First, I read yet another article on the dangers in our food supply. Sadly, not all our trading partners feel it is important to give us clean, safe and healthy foods. The power of the almighty dollar often outweighs the importance of good, quality food. This particular article cited the use of chemicals on foods that you would not want on your foods. Garlic was one of the key foods mentioned in th article. Further Googling and reading on the topic led me to another article where crops were grown on human waste. Gross! Growing your own food helps you identify where your foods are from. Would you grow your foods on human waste or use unsafe chemicals to treat or condition your foods???
Next, the nice folks at WordPress who do the daily writing prompt tempted and challenged me with the word, “fragile“. That word made me think of our food supply. It sure sums up the conditions I see in and around the world of food. We have the unknown dangers of GMO’s (unlabeled in many cases too), chemicals with nasty side effects, tons of synthetic fertilizer use and a very fragile ecosystem. Many farmers do not even use the term soil anymore. It is now a, “growing medium”. At our home we grow our own food and encourage others to do the same. No GMO’s here. No pesticides or synthetic fertilizers either. We plant it, care for it and pick it when needed. It sure feels good to be so close to a large portion of our food supply.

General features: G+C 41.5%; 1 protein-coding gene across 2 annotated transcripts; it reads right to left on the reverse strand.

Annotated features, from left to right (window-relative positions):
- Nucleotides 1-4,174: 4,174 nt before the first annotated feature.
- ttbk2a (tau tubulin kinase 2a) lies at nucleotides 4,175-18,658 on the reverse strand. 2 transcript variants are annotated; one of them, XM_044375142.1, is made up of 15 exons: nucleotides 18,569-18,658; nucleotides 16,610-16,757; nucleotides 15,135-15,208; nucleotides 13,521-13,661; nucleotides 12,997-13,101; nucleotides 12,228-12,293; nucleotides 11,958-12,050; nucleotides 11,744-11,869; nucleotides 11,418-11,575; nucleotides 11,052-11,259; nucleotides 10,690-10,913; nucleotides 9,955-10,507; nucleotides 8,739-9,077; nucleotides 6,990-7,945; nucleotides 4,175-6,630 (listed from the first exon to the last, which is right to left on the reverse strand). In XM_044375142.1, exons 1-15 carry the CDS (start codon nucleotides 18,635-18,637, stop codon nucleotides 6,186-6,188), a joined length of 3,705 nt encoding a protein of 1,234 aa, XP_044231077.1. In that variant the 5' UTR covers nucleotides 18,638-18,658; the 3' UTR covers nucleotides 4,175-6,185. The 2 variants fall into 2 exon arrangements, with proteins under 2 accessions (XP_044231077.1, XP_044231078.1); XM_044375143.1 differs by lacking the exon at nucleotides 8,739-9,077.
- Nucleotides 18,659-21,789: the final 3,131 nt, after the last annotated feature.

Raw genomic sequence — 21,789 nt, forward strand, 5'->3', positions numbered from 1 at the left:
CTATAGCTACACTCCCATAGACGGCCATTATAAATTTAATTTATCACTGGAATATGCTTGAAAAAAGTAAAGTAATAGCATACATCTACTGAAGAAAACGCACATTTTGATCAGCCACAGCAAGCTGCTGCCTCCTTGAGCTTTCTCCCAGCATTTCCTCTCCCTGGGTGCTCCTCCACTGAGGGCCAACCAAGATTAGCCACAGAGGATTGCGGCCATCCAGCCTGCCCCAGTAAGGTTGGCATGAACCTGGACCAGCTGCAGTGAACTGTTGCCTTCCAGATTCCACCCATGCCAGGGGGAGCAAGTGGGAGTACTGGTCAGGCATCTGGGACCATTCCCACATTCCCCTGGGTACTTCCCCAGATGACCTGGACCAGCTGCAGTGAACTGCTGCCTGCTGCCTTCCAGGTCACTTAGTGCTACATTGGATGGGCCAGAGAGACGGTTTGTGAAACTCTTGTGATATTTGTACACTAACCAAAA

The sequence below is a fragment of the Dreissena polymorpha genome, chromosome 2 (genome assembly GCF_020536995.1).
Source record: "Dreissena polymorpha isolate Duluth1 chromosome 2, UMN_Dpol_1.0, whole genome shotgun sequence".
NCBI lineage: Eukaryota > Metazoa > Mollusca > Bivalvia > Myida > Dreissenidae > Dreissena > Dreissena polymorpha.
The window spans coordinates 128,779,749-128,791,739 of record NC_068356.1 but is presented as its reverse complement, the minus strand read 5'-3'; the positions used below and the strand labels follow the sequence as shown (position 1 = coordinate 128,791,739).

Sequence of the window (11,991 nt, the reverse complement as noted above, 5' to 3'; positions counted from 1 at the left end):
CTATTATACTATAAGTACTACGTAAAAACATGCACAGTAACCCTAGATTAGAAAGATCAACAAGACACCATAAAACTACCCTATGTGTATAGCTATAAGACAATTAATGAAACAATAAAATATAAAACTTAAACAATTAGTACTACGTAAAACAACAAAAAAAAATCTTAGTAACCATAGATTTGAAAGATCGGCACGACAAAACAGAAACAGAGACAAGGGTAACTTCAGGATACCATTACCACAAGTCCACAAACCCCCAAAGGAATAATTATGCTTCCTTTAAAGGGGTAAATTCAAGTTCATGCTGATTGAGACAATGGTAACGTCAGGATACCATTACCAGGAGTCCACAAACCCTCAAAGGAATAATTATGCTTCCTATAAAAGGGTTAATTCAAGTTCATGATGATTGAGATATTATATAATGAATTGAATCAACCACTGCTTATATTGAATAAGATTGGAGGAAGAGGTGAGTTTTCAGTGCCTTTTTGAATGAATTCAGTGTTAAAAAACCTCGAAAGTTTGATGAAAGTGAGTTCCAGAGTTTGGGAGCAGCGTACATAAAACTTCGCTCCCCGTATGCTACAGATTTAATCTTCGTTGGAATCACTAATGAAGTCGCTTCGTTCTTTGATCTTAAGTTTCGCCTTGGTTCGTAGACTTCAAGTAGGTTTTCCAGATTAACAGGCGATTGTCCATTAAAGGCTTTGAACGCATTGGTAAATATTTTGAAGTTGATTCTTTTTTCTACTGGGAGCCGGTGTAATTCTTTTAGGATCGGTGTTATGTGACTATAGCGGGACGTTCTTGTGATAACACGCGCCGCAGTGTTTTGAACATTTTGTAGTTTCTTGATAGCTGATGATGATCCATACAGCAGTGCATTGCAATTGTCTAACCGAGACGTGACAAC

well-planned edible gardens
Kidding Around In Our Edible Gardens
Lastly, it is almost the time of year for planting garlic here in the Northeastern USA. Garlic is so easy to grow and happens to be mentioned in many of the aforementioned news articles on imported garlic. Here is my chance to hook you. What would be more fulfilling and rewarding than creating your very own backyard farm of organic garlic? Perhaps just one small row of vampire repelling goodness?
Go now and grow!
garlic scape topped burger
DO let this information “leek” out. Leeks are an amazing vegetable to grow yourself and super easy to care for too.
I know local prices vary, but I live in one of the most expensive markets in the USA. So, chances are you’ll pay less than the $4 I paid for two small packs of baby leek plants. I wound up getting about 30 full-grown and amazing leeks.
What’s the secret you ask???
I wish there was more to it, but these babies are simple as can be to grow. Actually, I am so happy there is not more to it. Simple is perfection!
The main thing that I did to get such healthy-sized leeks is water frequently. This was especially important during the hot, dry summer that we experienced this year in my neck of the woods.
Some days that extra watering was a pain in the overalls. However, now we have the bounty of the harvest to remind us how much the effort is worth it.
Lastly, I noticed that my home-grown leeks are so much cleaner than the ones I buy in the store. Washing them is a snap compared to their store bought friends. I credit this to the less sandy soil that we have here on the DIY backyard farm.
Traditionally, leeks are grown on very sandy soil which makes cleaning them difficult and time-consuming. As you can see from the top photo, we did not experience any difference in quality. I believe this is because our soil is so loose and drains well.
Leeks have made it to our list of must have vegetables for the 2017 growing season. Do you grow leeks? If not, are you planning on growing them now that you have read this post?